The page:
Research Point: Painting People by Charlotte Mullins

I was attracted to Painting People by Charlotte Mullins as I have been working on the figure in Assignment 5. The book covers a number of contemporary painters including some I have studied as part of the Drawing 1 course such as Elizabeth Peyton, Jenny Saville and Peter Doig. In the book, Mullins clarifies the difference between a portrait and a figure painting saying ‘this book focuses on artists who use the figure – whether specific examples or anonymous bodies – to engage with wider themes……the portrait, by its very nature, reflects the emotions and actions of its specific subject, and its subject alone. It does not engage with universality, and the focus remains squarely on the named individuals who are represented.’  (Mullins, 2006:8)

I hadn’t considered this distinction before and was very struck by it in the context with which I was working. I was drawing my son but I don’t think I was trying to produce a portrait of him. Instead I was trying to capture something more general about childhood.

The book also tackles the issue of using photographs as a basis for painting. ‘Photographs are a vital tool for twenty-first-century artists. Photography is no longer seen as the assassin of painting, as Delaroche and others initially feared it would be, but as an accomplice to painting’s continued existence.’ (Mullins, 2006:16) For many of the artists featured, photographs are an essential part of the process of making their art including Chuck Close, Elizabeth Peyton, Peter Doig, Gerhart Richter, Rui Matsunaga and others. Many select generic images from magazines, newspapers and other mass media as a basis for creating a whole new world or of commenting on our world as it is now.

Covering established contemporary artists, the book introduced me to many artists I hadn’t seen before and whose work I was drawn to including Henning Kles whose rich and mysterious paintings Mullins describes as ‘Whistleresque’ and I find have echoes of Peter Doig. Also, Hernan Bas whose paintings resonate with Elizabeth Peyton and according to Mullins are largely autobiographical while again being richly coloured and beautiful to look at. Anna Bjerger produces expressionistic paintings based on her own and found photographs while Mika Kato produces meticulous paintings of doll-like figures, each with a tiny flaw. Beautiful and deeply creepy.

Once again, I find the artists I am drawn to produce work that is beautiful, richly-coloured and sometimes very detailed, but also unsettling and strange.

I’d definitely recommend this book which looks at a wide range of contemporary artists who use the figure. Mullin’s introduction is an excellent overview of artistic approaches to the figure.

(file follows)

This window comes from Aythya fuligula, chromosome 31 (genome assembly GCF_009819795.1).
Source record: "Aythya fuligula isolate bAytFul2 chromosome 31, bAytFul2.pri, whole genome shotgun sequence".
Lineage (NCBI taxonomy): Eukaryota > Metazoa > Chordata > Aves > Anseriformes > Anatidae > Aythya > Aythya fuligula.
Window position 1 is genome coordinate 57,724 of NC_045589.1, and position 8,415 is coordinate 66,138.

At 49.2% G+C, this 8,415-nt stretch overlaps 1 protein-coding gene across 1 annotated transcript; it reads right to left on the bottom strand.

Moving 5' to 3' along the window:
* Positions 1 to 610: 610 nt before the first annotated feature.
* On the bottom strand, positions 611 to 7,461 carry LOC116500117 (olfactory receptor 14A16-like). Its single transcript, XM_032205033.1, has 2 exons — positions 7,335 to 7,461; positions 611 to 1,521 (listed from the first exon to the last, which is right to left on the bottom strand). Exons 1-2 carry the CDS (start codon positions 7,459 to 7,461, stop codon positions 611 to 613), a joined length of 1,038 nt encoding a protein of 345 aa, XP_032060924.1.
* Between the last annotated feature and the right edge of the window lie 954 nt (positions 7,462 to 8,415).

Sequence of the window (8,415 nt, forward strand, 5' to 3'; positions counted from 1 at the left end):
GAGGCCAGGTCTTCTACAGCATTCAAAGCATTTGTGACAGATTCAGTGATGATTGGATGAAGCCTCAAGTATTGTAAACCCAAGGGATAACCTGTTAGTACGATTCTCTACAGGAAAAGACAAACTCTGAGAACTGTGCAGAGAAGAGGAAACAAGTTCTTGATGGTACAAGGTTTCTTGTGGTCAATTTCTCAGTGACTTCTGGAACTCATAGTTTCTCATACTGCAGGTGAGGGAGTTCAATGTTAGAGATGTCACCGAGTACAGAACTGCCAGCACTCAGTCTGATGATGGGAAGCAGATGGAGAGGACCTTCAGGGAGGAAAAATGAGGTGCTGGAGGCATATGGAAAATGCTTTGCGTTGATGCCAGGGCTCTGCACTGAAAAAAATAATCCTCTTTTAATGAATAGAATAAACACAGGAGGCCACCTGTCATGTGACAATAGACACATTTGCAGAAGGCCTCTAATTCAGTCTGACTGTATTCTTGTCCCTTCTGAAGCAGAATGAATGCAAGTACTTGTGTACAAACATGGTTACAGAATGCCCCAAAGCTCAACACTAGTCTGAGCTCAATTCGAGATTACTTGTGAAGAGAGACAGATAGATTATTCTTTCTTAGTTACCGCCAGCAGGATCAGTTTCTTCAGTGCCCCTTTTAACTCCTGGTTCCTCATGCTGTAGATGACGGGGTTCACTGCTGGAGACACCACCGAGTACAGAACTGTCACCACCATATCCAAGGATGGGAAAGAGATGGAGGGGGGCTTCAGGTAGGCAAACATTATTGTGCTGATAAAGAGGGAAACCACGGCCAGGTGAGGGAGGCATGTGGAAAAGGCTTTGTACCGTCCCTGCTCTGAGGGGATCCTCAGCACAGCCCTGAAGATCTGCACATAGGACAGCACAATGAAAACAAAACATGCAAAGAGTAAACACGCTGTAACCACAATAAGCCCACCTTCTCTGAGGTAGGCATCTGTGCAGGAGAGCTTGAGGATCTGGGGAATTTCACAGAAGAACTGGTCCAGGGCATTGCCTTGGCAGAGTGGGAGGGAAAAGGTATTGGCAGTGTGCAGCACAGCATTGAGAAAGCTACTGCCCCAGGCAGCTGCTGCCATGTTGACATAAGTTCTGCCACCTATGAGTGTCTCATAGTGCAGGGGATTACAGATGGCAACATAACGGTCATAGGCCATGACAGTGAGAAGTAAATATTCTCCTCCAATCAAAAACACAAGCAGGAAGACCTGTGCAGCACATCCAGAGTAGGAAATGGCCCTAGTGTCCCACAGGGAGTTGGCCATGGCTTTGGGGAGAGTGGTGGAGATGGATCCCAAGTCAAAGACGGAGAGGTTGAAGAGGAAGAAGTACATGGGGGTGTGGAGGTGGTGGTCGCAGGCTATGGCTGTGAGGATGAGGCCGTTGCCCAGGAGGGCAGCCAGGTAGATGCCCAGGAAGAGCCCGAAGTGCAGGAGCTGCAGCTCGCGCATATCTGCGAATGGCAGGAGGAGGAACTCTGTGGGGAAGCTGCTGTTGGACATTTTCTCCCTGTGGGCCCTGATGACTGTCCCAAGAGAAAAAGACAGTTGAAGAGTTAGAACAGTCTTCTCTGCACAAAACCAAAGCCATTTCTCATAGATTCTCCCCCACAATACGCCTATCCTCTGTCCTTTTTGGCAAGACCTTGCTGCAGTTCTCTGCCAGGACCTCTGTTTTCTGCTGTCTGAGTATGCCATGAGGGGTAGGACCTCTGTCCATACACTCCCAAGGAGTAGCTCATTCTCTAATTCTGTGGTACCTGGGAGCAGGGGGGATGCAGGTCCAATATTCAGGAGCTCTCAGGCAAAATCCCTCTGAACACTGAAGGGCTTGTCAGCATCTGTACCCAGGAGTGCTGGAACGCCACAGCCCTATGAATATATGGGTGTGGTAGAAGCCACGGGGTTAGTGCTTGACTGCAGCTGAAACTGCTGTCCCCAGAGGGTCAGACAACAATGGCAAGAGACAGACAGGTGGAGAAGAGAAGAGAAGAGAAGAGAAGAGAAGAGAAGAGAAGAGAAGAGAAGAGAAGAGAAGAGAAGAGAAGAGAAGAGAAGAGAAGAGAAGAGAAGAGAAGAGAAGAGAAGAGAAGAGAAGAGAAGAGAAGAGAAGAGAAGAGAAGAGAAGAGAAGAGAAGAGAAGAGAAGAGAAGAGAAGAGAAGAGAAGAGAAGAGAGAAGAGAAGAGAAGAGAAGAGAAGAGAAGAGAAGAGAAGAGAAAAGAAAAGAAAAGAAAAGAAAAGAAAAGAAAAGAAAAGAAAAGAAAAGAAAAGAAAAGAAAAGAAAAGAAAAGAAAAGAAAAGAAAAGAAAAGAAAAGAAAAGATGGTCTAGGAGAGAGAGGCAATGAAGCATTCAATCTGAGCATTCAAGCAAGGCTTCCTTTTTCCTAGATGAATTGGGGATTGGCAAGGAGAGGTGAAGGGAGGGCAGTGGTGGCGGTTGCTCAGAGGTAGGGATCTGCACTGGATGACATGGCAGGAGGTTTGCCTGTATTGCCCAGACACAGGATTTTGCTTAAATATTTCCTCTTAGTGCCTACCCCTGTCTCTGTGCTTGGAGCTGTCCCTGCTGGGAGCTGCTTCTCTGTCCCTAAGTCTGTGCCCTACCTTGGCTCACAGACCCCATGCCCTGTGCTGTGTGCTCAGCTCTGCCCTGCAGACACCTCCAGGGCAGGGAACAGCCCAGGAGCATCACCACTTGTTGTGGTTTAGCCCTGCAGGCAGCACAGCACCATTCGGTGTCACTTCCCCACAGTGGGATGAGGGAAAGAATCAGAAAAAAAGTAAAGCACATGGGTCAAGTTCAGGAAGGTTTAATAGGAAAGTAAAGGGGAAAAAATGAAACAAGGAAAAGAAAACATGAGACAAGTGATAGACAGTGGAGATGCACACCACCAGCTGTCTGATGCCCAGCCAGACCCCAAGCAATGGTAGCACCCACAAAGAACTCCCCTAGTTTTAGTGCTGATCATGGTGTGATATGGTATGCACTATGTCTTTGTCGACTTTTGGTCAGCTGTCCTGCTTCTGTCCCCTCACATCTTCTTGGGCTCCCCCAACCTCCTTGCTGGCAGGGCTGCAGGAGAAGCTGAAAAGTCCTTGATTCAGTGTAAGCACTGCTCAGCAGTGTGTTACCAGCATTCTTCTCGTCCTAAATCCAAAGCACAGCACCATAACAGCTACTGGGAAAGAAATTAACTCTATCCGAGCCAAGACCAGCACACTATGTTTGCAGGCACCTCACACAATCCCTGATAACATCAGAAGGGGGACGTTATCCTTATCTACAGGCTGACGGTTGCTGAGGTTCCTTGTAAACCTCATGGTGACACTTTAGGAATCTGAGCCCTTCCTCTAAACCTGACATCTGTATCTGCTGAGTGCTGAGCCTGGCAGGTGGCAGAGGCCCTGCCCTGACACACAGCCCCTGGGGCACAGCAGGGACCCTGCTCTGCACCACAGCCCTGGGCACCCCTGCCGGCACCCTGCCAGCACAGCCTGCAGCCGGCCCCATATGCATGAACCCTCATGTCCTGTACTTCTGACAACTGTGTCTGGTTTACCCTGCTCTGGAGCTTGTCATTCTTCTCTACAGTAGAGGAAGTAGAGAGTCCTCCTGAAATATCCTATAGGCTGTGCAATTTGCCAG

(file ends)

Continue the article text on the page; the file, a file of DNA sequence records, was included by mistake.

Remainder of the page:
Mullins, C. (2006) Painting People. London: Thames and Hudson

 

 

Advertisements

Part 5: Research point. Using photographs as a basis for drawing

I used a photograph as the basis for my drawing of my son. The main reason for this is he won’t keep still. But I thought the photograph also captured an interesting moment where he was just starting to move off the sofa and away.

 

Fig. 1. Photograph of my son
Fig 2. Drawing of my son based on Fig.1. in charcoal and emulsion

I am interested in the use of photographs as a basis for a drawing. I am aware that there is not much point in copying a photograph so the photograph has to be a starting point for the drawing. Photos also distort what we see and fix it. When we look at something directly and draw it, our eye’s can pick out certain things of interest whereas a photo presents us with everything given equal importance. The interaction is one step removed.

In the course of research into using photographs as a basis for drawing I came across a non-academic blog post by Mitchell Albala who is a landscape painter and art teacher.  Using Photographs Like an Artist is an interesting look at how to use photographs which features work by artist Terry Furchgott. It is very unusual to see the artist’s source material alongside the final art work so I was very interested in comparing the two.

using-photos-furchgott.2
Fig. 3. Terry Furchgott, Woman Reading at Window, 2007, acrylic on paper.

It is clear that while the painting is based on the photograph, virtually everything has been changed. In his blog post, Albala lists some best practices when using photographs which include:

  • Photograph more of the scene than you want to include so you can make compositional decisions later
  • Don’t follow photographic colour
  • Don’t trust photographic values – cameras often create too much contrast between lights and shadows.
  • Photographic detail may not be necessary for your purpose
  • Beware of visual ambiguity which makes sense in a photo but looks odd in a drawing
  • Let go of the photo to develop the final piece
  • Make sure your source material has the information you need.

The use of photographs comes under fire in Are Painters’ ‘Reference Photographs’ a Form of Cheating?  a Huffington Post article from 2015.

The article quotes Steven Assael, a painter and lecturer at New York’s School of Visual Arts saying: “There are dramatic differences between how the camera looks at and experiences the world and how we see it. A camera records a scene in a split second, whereas we see movement over time. We synthesize (sic) our observations, and the resulting painting is the culmination of many moments. We selectively choose details and, in that selection process, meaning and surprises happen, giving the artwork a life of its own.”

However, Steve Rogers, a Florida watercolour artist disagrees: “I’ve been in Venice, trying to capture the fleeting light, and the light may change in five minutes,” he said. “There is no way I can set up that quickly and record that light, and I can’t repeatedly come back to the same location. The camera is the obvious choice.”